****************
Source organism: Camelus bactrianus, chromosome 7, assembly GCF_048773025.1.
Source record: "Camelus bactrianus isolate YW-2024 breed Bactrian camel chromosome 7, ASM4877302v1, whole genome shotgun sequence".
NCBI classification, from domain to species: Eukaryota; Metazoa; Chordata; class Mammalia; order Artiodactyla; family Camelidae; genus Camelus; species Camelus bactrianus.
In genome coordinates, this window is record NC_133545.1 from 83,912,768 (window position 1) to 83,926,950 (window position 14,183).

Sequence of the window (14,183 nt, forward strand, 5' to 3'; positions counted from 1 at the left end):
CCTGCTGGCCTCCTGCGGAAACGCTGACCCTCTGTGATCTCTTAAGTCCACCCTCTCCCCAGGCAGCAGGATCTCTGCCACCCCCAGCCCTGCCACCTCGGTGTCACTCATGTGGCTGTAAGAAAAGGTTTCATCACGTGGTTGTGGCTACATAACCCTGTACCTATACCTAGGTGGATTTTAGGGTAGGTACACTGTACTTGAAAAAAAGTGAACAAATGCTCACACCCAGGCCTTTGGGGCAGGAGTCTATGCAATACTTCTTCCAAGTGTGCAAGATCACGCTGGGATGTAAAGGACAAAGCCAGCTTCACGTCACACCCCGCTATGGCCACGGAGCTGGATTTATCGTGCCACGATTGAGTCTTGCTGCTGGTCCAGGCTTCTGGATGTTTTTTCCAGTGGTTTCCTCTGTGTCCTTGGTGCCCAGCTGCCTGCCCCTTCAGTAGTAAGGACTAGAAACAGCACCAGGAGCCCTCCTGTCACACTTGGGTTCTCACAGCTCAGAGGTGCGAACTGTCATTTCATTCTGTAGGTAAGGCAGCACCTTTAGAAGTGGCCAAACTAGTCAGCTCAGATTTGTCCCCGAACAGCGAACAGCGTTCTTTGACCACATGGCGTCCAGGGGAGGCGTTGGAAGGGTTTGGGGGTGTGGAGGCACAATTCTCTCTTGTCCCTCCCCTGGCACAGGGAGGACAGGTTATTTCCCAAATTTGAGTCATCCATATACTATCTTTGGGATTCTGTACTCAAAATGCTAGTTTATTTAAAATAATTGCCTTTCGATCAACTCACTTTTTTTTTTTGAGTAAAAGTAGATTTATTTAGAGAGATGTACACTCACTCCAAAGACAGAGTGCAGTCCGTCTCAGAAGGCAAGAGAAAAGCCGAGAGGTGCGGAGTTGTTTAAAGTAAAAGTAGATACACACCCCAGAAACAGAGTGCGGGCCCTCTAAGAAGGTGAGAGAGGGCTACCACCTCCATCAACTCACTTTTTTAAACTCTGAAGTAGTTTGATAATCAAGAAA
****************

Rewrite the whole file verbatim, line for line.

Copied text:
Source organism: Camelus bactrianus, chromosome 7, assembly GCF_048773025.1.
Source record: "Camelus bactrianus isolate YW-2024 breed Bactrian camel chromosome 7, ASM4877302v1, whole genome shotgun sequence".
NCBI classification, from domain to species: Eukaryota; Metazoa; Chordata; class Mammalia; order Artiodactyla; family Camelidae; genus Camelus; species Camelus bactrianus.
In genome coordinates, this window is record NC_133545.1 from 83,912,768 (window position 1) to 83,926,950 (window position 14,183).

Sequence of the window (14,183 nt, forward strand, 5' to 3'; positions counted from 1 at the left end):
CCTGCTGGCCTCCTGCGGAAACGCTGACCCTCTGTGATCTCTTAAGTCCACCCTCTCCCCAGGCAGCAGGATCTCTGCCACCCCCAGCCCTGCCACCTCGGTGTCACTCATGTGGCTGTAAGAAAAGGTTTCATCACGTGGTTGTGGCTACATAACCCTGTACCTATACCTAGGTGGATTTTAGGGTAGGTACACTGTACTTGAAAAAAAGTGAACAAATGCTCACACCCAGGCCTTTGGGGCAGGAGTCTATGCAATACTTCTTCCAAGTGTGCAAGATCACGCTGGGATGTAAAGGACAAAGCCAGCTTCACGTCACACCCCGCTATGGCCACGGAGCTGGATTTATCGTGCCACGATTGAGTCTTGCTGCTGGTCCAGGCTTCTGGATGTTTTTTCCAGTGGTTTCCTCTGTGTCCTTGGTGCCCAGCTGCCTGCCCCTTCAGTAGTAAGGACTAGAAACAGCACCAGGAGCCCTCCTGTCACACTTGGGTTCTCACAGCTCAGAGGTGCGAACTGTCATTTCATTCTGTAGGTAAGGCAGCACCTTTAGAAGTGGCCAAACTAGTCAGCTCAGATTTGTCCCCGAACAGCGAACAGCGTTCTTTGACCACATGGCGTCCAGGGGAGGCGTTGGAAGGGTTTGGGGGTGTGGAGGCACAATTCTCTCTTGTCCCTCCCCTGGCACAGGGAGGACAGGTTATTTCCCAAATTTGAGTCATCCATATACTATCTTTGGGATTCTGTACTCAAAATGCTAGTTTATTTAAAATAATTGCCTTTCGATCAACTCACTTTTTTTTTTTGAGTAAAAGTAGATTTATTTAGAGAGATGTACACTCACTCCAAAGACAGAGTGCAGTCCGTCTCAGAAGGCAAGAGAAAAGCCGAGAGGTGCGGAGTTGTTTAAAGTAAAAGTAGATACACACCCCAGAAACAGAGTGCGGGCCCTCTAAGAAGGTGAGAGAGGGCTACCACCTCCATCAACTCACTTTTTTAAACTCTGAAGTAGTTTGATAATCAAGAAA